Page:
In Sonoma County, vacancy rates fluctuated within a relatively narrow range during 2019. Comparing fourth quarter 2019 to fourth quarter 2018, commercial real estate office vacancy remained at 12.3%, retail vacancy decreased from 4.5% to 4.3%, and industrial vacancy decreased from 4.8% to 4.7%. As of the fourth quarter 2020, both industrial and office vacancy increased compared to 2019, with industrial vacancy of 5.7% and office of 13.9%. In line with industrial and office vacancy, retail vacancy also increased to 7.7%. 2021 figures were not available at the time of this report.
In all segments (office, retail, and industrial), the Greater Sacramento Area reported a positive absorption from December 31, 2018 through December 31, 2019. Some fluctuation occurred in 2019 but as of December 31, 2019 absorption was a positive 129,414 square feet (SF) for office, 568,000 SF for retail, and 120,000 SF for industrial. For the fourth quarter of 2020, office space decreased while industrial space increased; office had net loss of 466,000 SF and industrial had a net absorption of 1,969,000 SF. Overall, for the year 2020, office had a net loss of 494,000 SF while industrial had a net absorption of 2,660,000 SF which was more than three times as high as 2019. Major drivers of occupancy gains in industrial space come from retailers Walmart and Amazon which have seen increased business during the COVID-19 pandemic. For the first quarter of 2021, office space continued the decline with a net loss of 511,000 SF for a 12-month decline of 1,168,000 SF. Industrial space continued the positive trend with net absorption of 903,000 SF and 12-month net absorption of 3,506,000 SF.
Sonoma County and the City of Santa Rosa reported positive absorption for the office segment from December 31, 2018 through most of 2019, with mixed results by the end of the third quarter 2019 as it was negative 45,441 SF in Sonoma County and a positive 44,143 SF in Santa Rosa. As the COVID-19 pandemic has continued for the past year, office space for Sonoma County and the City of Santa Rosa reported decreased to absorption. For the fourth quarter 2020, the office sector lost 185,000 SF in Sonoma County with Santa Rosa totaling a loss of 136,000 SF of the total 185,000 SF. 2021 data was not available for this report.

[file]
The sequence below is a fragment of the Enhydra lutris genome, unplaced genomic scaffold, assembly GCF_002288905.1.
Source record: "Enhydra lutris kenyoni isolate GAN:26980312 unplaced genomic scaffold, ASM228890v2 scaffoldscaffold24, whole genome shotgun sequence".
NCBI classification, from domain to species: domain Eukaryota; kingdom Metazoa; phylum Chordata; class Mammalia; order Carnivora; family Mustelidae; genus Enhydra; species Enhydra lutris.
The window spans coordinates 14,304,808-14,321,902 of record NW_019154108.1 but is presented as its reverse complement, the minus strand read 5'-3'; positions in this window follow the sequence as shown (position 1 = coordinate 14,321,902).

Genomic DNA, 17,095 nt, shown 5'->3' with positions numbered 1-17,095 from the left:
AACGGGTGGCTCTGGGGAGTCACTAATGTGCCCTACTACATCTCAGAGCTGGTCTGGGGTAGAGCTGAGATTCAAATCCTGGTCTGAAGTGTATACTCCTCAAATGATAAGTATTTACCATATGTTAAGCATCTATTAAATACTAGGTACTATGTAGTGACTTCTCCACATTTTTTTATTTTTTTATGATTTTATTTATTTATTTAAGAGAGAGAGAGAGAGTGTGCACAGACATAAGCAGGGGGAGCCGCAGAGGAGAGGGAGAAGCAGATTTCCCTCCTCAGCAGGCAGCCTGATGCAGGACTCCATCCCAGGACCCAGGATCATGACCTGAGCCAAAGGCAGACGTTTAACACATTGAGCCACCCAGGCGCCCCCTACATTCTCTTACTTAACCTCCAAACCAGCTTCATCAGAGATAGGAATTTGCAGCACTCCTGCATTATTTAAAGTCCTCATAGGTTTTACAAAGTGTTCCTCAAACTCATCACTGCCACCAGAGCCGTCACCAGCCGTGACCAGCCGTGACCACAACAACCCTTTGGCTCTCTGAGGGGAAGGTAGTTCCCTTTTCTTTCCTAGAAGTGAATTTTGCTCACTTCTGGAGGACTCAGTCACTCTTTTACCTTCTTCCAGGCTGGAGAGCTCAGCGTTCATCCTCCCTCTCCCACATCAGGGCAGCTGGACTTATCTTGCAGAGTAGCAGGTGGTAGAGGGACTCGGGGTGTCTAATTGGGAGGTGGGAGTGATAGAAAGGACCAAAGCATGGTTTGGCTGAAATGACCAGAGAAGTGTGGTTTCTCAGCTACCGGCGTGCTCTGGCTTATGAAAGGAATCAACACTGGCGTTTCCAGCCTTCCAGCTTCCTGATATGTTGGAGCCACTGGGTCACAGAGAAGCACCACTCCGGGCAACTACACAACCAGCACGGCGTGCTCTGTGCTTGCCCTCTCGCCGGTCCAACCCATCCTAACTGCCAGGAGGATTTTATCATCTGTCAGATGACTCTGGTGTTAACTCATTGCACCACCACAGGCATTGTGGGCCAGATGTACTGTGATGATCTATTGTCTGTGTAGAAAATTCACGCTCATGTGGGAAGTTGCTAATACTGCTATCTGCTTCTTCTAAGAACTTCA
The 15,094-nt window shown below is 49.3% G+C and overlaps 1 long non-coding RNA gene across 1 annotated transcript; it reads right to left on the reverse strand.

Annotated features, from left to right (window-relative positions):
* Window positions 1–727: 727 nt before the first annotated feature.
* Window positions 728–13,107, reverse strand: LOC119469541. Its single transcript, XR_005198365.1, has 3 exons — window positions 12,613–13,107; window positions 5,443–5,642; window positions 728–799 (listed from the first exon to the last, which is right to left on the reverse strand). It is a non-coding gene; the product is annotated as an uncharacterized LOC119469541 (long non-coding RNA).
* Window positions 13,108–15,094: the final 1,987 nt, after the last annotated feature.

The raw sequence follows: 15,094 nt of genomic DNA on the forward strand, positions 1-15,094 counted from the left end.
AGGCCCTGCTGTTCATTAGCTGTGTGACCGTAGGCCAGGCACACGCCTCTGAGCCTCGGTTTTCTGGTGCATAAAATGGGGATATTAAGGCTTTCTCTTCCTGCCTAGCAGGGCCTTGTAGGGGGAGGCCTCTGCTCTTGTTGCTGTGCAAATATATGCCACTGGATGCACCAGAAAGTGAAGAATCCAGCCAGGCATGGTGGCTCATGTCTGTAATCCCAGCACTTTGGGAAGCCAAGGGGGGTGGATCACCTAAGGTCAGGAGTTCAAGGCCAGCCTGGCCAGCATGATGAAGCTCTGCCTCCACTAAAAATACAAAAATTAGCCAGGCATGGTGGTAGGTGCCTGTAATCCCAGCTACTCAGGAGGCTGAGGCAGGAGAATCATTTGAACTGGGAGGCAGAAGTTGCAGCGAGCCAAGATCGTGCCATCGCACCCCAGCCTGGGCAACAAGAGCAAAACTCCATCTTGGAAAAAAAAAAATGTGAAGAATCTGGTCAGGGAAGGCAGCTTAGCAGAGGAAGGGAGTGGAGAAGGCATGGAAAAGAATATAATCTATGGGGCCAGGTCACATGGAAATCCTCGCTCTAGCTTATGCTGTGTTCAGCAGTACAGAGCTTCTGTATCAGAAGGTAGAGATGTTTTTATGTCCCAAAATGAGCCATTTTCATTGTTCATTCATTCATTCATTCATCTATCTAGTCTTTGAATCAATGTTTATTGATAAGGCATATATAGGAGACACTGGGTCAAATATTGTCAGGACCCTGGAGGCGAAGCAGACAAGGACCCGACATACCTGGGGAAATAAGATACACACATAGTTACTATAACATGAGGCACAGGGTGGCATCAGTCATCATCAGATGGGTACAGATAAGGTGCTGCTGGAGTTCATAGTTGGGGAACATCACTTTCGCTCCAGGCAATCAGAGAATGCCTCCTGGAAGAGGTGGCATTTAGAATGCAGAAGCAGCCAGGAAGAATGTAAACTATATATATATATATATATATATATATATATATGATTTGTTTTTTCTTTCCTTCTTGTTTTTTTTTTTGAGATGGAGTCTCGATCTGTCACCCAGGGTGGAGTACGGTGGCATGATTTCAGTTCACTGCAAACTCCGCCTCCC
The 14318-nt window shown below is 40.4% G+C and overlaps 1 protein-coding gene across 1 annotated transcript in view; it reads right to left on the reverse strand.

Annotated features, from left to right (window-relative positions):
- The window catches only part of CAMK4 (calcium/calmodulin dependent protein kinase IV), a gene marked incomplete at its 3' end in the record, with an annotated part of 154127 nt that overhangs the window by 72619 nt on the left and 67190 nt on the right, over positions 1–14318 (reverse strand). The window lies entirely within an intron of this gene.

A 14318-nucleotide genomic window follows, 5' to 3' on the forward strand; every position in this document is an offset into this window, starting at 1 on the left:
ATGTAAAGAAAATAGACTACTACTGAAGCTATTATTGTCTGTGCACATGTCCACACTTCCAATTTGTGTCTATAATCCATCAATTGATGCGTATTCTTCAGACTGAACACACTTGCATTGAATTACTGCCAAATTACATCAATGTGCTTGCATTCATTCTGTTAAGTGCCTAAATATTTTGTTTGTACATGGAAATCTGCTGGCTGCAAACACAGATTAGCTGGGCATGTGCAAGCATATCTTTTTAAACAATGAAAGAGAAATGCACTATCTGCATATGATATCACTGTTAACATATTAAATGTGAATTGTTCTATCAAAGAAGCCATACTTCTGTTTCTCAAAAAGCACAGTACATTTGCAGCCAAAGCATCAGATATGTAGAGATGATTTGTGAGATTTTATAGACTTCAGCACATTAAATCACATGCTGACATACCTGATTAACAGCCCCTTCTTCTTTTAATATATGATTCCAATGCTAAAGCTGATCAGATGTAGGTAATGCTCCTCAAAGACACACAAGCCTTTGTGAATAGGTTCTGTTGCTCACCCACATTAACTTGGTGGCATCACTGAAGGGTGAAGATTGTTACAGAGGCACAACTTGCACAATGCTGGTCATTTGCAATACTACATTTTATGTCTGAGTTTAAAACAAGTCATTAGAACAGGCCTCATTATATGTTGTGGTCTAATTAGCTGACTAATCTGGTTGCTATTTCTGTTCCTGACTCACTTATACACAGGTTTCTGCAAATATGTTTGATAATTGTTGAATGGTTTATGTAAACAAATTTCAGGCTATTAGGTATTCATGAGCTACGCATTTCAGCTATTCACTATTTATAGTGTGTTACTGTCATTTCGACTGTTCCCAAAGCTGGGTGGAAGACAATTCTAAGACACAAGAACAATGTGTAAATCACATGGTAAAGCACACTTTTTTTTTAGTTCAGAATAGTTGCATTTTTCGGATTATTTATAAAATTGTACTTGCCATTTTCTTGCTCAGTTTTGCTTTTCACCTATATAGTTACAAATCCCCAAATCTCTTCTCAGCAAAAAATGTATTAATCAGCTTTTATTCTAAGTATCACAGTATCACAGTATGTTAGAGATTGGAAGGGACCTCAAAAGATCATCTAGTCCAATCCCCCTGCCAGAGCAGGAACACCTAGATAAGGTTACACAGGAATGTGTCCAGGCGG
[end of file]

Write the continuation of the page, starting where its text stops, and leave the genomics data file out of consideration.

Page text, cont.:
Industrial absorption in Sonoma County was also positive through third quarter 2018, however, experienced an increasingly negative absorption since that time. During the third quarter 2019, some improvement was made, however, absorption was still a negative 71,923 SF. As of fourth quarter 2019, industrial absorption improved further to a positive 18,599 SF. In the City of Santa Rosa, industrial absorption began to decline as of September 30, 2018 at which time absorption was a negative 7,795 SF. As of September 30, 2019, absorption was a negative 6,876 SF, however, improved as of December 31, 2019 to a positive 81,630 SF. Despite the COVID-19 pandemic, trends for industrial in Sonoma County continued to be positive. For the fourth quarter 2020, industrial absorbed a net 12,000 SF.
In the Greater Sacramento area, commercial lease rates overall have remain stable from December 31, 2018 through December 31, 2019 with lease rates as follows--office: $1.99/SF; retail: $1.41/SF, and industrial: $0.57/SF. The fourth quarter 2020 reported average lease rates for office increased to $2.07/SF a 3.9% increase year over year and industrial increased to $0.58/SF a 1.1% increase year over year. The first quarter 2021 reported an increase to office lease rates to $2.12/SF a 4.7% increase, year over year. Industrial space showed no increase with a rate of $0.58/SF from quarter to quarter but increased 6.9% year over year. Updated retail lease rates for 2021 are not available at this time.